In parallel, there is a ground swell of negative opinion and publicity surrounding SET and several major telecommunications vendors are saying they will not implement SET because of its inherent technical complexity and their belief that this complexity was intentional.

Numerous critics of SET argue that it is overly complicated and demands excessive computation power.Numerous merchants have expressed concern at the cost of implementing SET and cannot countenance the computational burden resulting from SETís public key implementation.Everyone has expressed frustration with the complexity of the SET protocol.Systems integrators, frustrated by the fact they cannot guarantee their clients that the SET implementations will be interoperable, are antagonistic towards SET.Many wonder why SET bears no resemblance to ISO 8583, the familiar payment architecture that is employed to process payment transactions.Finally, there are industry experts that ponder if SET is yet another attempt by the payment associations to guarantee themselves revenue.

With SET's slow move from pilot into commercial deployment, many merchants have adopted SSL.They embraced SSL since it is capable of securing (within the limits of the law) the content of messages traveling between two points on the Internet.SSL is also capable of providing and performing PKi based authentication services.SSL does not secure sensitive information held inside Personal Computers and Merchant Servers.These computers are the obvious and profitable weak point for hackers to attack.All this being said SSL does not meet the security requirements of the financial institutions.Moreover, with SET being the banking systems agreed approach this complicates using SSL as a means of authentication.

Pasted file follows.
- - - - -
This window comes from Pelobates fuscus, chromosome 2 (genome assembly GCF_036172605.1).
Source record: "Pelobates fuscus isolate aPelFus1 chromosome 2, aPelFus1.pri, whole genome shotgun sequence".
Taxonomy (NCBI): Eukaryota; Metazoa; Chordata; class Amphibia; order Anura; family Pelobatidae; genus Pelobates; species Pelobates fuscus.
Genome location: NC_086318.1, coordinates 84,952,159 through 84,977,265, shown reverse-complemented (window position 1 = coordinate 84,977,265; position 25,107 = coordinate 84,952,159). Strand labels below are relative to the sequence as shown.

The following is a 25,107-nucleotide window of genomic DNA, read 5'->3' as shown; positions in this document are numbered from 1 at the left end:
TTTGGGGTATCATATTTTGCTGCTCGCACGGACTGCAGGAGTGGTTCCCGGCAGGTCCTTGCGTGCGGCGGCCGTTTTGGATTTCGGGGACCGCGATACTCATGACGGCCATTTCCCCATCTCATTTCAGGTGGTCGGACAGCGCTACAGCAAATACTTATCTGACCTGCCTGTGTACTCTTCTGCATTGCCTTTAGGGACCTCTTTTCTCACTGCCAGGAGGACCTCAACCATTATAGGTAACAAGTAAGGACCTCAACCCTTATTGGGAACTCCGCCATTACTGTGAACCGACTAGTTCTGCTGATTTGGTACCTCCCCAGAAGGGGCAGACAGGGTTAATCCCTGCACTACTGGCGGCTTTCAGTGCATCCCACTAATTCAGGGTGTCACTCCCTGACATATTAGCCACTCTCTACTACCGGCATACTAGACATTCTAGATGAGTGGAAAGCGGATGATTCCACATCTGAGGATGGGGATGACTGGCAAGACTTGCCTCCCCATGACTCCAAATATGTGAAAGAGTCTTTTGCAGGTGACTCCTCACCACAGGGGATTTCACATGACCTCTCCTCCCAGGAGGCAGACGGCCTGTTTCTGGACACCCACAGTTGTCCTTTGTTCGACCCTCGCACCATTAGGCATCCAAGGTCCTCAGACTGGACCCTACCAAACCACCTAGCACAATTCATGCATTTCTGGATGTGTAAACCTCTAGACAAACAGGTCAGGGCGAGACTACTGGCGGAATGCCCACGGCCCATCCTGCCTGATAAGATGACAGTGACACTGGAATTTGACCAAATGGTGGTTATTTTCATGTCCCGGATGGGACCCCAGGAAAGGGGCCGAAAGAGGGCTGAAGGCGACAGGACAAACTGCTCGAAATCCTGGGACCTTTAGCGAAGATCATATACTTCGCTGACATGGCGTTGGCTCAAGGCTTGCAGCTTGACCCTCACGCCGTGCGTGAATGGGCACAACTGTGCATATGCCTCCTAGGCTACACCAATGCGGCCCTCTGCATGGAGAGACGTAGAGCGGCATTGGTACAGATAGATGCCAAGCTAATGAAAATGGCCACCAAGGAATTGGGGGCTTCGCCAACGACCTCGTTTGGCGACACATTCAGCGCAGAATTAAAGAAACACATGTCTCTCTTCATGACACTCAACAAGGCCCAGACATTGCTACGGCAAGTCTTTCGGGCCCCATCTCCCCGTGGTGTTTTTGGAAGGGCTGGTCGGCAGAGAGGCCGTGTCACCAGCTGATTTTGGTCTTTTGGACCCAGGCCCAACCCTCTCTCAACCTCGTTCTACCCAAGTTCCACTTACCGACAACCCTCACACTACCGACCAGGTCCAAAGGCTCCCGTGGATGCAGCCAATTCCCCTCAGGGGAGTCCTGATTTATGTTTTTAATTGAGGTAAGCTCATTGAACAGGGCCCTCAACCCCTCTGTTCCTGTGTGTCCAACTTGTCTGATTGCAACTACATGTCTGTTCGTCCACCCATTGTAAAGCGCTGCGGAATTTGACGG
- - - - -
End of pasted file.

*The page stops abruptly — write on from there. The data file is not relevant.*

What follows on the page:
Many are looking to alternate solutions that in many cases resemble the solution Unicate is proposing but they forget two very important factors.First, they require the existence of a complex public key architecture, which the banks must agree to support.Second, they do not have a clear solution to the issue of mobility without requiring the introduction of expensive EMV like smart cards.

To complicate matters, there is work underway to merge SET and EMV.Many believe this merging will require that one or both specification will have to relinquish its objective of backward compatibility.-Net result many existing implementations will become obsolete.

Furthermore, if EMV is to dictate the technical specifications of smart card readers associated with personal computers and other Internet access devices the cost to the buyer will be staggering.

Not to put to fine a point on it, Microsoft has recently announced its Windows for Smart Card operating system.It is now discussing with hardware vendors the integration of inexpensive smart card readers into every Personal Computer.This begs an interesting question; will this Microsoft Smart Card Compatible reader also be EMV compliant?-At this time, the answer is NO!

SET PKi flow chart as explained at a conference by Racal Security Systems